A couple of stand-out features high on my list are enhanced native app creation, stdin support for using config files to run tomo, and codemod integration for doing things like transitioning from AMD to ES6. My long term vision is to include Tomo as part of a more significant effort to create a voice-enabled emotive digital assistant.

I have a multi-tiered plan for getting there, but the next step might be adding voice support to tomo. The general idea is to have tomo running and listening to your voice as you develop. During your development, tomo would respond to commands like “lint this file”, “run my tests”, or “create a server”.

Unrelated to voice support, I just added tomo new app --with-cesium [--use-react], so I will probably be making an app using CesiumJS, resium, and Uber’s H3 soon…ish (tomo makes it really easy to deploy a Cesium app to surge or now :wink:)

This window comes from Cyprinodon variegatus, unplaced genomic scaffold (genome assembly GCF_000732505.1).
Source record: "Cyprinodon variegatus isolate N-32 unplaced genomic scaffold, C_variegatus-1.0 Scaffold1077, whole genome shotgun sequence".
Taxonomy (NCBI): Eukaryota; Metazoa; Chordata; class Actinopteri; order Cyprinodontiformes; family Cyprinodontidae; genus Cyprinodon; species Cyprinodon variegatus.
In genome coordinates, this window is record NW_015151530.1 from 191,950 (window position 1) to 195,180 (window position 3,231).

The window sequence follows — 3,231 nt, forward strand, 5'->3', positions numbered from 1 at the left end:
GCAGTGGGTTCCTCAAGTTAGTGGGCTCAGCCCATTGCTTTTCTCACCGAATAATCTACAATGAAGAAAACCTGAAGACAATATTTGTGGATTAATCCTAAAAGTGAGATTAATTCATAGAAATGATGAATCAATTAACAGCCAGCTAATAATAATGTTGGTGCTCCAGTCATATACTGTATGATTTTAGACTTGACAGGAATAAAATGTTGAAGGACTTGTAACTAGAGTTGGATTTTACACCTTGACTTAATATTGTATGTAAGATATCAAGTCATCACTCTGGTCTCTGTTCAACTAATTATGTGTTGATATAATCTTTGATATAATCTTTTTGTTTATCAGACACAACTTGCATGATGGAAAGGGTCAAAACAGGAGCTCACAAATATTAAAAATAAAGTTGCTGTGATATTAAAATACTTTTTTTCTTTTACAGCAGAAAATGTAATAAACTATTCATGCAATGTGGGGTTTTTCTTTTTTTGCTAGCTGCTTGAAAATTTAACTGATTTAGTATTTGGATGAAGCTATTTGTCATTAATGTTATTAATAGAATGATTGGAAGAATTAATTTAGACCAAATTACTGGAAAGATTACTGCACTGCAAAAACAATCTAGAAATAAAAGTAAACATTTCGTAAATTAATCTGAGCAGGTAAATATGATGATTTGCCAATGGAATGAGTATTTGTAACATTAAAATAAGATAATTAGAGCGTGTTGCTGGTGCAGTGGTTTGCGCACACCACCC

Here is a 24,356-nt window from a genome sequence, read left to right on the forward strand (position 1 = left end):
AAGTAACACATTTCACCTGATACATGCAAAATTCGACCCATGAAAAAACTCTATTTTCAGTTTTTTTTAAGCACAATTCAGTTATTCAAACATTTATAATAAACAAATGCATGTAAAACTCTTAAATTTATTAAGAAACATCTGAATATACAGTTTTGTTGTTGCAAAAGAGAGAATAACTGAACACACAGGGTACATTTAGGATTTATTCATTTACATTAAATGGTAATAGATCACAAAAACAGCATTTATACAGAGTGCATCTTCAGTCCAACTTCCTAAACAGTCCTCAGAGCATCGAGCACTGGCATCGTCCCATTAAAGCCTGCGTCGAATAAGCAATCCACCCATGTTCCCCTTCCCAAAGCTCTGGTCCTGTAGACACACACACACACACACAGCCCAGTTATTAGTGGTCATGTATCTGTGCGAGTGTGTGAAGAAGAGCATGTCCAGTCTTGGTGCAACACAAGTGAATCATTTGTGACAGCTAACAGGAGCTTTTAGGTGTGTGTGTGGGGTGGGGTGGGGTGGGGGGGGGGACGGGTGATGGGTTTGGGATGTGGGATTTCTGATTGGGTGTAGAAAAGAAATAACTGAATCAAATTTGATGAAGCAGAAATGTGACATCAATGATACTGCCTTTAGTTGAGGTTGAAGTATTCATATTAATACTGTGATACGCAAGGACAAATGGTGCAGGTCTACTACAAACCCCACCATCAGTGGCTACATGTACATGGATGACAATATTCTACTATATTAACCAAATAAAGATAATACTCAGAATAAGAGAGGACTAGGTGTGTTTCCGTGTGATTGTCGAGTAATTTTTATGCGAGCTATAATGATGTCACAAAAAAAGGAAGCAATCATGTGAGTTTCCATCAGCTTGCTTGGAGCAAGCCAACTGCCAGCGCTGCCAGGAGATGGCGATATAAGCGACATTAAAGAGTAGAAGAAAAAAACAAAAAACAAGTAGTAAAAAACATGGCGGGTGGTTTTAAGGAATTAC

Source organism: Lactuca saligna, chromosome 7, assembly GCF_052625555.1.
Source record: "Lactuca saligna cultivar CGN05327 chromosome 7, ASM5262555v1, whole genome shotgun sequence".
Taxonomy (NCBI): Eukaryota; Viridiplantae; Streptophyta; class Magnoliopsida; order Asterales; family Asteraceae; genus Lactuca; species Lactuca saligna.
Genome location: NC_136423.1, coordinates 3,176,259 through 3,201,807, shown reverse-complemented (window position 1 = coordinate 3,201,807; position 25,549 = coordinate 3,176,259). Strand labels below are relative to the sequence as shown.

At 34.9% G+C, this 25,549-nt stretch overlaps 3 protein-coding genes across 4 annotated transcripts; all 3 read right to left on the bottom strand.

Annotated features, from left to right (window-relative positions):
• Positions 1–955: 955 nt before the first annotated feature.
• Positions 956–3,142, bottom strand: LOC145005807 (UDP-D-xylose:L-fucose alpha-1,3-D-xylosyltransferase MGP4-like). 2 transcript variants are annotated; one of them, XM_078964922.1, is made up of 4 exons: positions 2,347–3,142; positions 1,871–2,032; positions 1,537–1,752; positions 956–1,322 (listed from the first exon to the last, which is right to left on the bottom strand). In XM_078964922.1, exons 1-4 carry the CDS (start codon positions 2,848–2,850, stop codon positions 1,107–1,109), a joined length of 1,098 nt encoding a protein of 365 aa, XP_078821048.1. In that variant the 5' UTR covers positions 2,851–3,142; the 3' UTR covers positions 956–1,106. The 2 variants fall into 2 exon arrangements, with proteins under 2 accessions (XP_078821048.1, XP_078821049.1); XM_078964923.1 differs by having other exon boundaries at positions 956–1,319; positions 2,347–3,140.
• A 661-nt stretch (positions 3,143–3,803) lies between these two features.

Tomo’s future is bright: as long as I am making things with web technology, I will be codifying my knowledge into tomo.

Web development, in general, is a horse of a different color. AMD seems dead, WebAssembly will continue to gain popularity and React will stay relevant and remain more than a UI library. It is a pattern that crosses the language barrier (ex: reason-react and reagent) (note: I love React hooks).

As far as what I would like to see - I am a big fan of #usetheplatform (#usetheplatform is a driving force behind tomo). That is, tools like Babel and frameworks, in general, are like scaffolding around the building that is your web application. As the “platform” (browser) evolves and gains functionality (like web components), the scaffolding will be removed. Maybe one day, Babel and PostCSS will no longer be needed (frameworks in one form or another will probably persist).